Black Violet
PublisherAccent Press Ltd
Date Published15 March 2018
Price£ 7.99

Black Violet

by Alex Hyland

Michael Violet is a skilled pickpocket who uses his talent to lift top-end cars. When his journalist brother is murdered, Violet ends up in a team tracking the killers.


Michael Violet spent his childhood practicing magic tricks, and is so skilled he can relieve drivers of their car keys during a simple brush pass. Using this method he generates a decent income stealing expensive cars. He is not proud of his profession, but he gives generously to people he thinks need cash, and is ashamed of the rift with his brother Jon who has distanced himself after finding out how Michael makes a living.
News that Jon, a journalist, has been killed during a robbery comes as a shock. It soon becomes apparent, however, that the death was no random event. A search of Jon’s trashed flat reveals a gold and diamond necklace, an item with significant value to someone, as a team of gangsters with guns arrive to collect it, the servants of a diabolical brother and sister team of criminals, Marcus and Lizzie.
Violet manages to evade his pursuers and is eventually contacted by Ella, a friend of Jon’s. Ella has a number of friends with military training, and in their company Violet takes a trip to the Bitterroot National Forest in Idaho. After yet another rumble with gun-toting thugs he receives a call from Marcus, who insists he meet them in Norway within 24 hours, or one of his new friends will be killed. Will Violet be able to use his skills for good, and regain a bit of self-respect?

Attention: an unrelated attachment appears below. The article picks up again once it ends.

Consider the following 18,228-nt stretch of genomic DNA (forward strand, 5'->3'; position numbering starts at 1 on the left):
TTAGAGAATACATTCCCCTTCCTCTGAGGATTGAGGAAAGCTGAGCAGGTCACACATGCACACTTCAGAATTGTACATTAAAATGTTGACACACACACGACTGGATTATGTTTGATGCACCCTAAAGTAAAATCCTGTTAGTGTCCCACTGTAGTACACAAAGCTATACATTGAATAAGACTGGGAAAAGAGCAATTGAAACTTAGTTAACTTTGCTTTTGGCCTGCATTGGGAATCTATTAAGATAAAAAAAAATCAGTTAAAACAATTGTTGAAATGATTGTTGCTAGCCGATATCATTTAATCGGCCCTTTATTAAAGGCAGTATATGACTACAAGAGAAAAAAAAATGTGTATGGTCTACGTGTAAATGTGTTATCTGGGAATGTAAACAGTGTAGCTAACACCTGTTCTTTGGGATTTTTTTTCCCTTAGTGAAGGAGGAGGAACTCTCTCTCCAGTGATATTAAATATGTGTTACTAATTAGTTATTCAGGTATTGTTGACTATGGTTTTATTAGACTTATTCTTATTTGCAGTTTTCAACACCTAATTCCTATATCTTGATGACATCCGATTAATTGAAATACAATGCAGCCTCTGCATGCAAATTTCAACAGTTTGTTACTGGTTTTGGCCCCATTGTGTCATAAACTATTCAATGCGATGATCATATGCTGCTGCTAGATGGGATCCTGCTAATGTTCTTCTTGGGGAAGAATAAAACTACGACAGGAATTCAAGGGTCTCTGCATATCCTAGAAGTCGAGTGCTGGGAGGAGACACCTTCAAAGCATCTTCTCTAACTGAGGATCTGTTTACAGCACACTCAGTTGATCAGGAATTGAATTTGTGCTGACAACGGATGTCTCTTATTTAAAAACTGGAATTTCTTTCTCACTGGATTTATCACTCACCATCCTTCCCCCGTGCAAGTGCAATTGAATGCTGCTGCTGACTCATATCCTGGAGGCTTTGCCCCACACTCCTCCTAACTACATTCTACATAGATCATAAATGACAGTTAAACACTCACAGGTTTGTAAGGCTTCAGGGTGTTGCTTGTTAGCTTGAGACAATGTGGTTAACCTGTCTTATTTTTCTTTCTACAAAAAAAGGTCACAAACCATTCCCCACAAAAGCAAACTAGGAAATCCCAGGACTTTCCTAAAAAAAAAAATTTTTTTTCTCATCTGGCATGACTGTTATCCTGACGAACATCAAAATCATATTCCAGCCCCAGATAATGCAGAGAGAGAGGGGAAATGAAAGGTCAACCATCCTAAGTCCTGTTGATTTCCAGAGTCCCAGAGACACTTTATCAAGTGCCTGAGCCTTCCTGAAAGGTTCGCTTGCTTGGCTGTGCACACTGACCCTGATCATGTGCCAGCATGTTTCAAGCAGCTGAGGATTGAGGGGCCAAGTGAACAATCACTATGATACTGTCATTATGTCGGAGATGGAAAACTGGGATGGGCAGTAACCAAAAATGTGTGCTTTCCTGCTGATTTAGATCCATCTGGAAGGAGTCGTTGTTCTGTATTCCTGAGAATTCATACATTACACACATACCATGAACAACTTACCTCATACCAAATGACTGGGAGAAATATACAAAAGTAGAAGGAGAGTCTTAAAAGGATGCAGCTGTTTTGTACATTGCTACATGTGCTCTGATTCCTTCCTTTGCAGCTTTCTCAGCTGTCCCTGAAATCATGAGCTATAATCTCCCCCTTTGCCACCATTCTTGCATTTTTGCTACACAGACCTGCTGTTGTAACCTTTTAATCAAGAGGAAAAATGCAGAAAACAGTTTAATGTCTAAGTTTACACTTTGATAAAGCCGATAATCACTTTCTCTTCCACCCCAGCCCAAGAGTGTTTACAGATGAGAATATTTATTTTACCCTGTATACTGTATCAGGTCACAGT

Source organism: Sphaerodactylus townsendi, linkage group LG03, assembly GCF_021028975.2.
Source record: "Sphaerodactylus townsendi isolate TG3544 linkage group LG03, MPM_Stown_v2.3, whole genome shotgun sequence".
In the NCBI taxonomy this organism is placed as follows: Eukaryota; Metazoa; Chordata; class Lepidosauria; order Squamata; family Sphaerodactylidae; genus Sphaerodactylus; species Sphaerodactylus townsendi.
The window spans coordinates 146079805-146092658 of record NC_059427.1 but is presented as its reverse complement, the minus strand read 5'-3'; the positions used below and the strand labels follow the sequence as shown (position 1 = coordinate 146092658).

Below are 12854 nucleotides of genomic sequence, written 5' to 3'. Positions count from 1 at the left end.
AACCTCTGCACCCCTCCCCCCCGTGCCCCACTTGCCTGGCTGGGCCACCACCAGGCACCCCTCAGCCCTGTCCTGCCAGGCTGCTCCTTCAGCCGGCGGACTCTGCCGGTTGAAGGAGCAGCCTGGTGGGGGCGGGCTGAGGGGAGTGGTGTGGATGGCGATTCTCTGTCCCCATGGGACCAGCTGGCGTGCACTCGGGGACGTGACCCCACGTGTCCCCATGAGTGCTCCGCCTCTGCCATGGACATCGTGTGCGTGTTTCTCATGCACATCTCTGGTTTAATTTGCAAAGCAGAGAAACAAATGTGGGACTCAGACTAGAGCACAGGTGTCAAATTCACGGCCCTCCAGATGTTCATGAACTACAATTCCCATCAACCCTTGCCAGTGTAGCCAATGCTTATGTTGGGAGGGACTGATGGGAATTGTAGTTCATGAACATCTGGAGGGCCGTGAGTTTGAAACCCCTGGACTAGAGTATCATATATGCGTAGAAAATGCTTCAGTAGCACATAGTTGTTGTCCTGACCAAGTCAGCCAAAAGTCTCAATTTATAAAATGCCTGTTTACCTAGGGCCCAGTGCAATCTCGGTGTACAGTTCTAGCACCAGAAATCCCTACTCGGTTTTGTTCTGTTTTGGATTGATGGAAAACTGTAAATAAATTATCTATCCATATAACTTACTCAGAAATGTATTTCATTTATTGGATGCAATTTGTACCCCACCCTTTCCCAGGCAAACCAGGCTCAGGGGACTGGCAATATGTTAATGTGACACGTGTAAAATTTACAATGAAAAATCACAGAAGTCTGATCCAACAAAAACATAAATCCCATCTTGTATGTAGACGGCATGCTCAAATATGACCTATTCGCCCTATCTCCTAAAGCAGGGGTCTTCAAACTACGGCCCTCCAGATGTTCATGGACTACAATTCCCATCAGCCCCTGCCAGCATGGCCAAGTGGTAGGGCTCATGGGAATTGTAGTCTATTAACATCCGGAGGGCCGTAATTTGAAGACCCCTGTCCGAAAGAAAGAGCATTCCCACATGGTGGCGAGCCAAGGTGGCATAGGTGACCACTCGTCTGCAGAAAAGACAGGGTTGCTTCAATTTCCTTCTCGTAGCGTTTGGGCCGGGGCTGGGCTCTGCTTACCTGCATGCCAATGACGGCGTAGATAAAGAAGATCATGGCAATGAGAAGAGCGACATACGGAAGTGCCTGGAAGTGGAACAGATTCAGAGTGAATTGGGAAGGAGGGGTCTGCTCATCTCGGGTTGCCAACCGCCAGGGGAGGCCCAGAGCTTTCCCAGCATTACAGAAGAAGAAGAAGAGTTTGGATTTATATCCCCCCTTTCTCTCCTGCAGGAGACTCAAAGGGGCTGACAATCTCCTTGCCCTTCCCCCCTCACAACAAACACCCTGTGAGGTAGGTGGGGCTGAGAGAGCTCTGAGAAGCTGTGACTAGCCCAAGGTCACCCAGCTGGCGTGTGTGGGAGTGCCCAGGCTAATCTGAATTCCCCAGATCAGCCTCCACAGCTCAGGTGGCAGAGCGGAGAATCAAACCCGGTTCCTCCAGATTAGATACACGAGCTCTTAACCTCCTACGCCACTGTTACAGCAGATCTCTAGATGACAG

This is a book for people who like plenty of action, and don’t expect too much by way of sense in the plot, or characterisation. I like the idea of a cool car thief called Violet; I bet he suffered badly at school. After years pinching cars and enjoying life in the city his skills hiking in the backwoods and then trudging through arctic snows come as a bit of a surprise. It turns out that he is pretty good at boat handling, and setting explosives too, not to mention fighting (guns and fists), and solving puzzles to do with limited-edition necklaces.
The book is regularly punctuated with bits of back story which gradually reveal that although Violet has been a bad boy taking cars, there are certain excuses, and anyway he feels really, really bad about it. He has frequent macho contests with friends of Ella, just to prove he has the right stuff, and several incidents demonstrating his skills at thievery, which is now OK as he is working for the good side. I think I would have loved this book when I was about 12.

Reviewed 01 September 2018 by Chris Roberts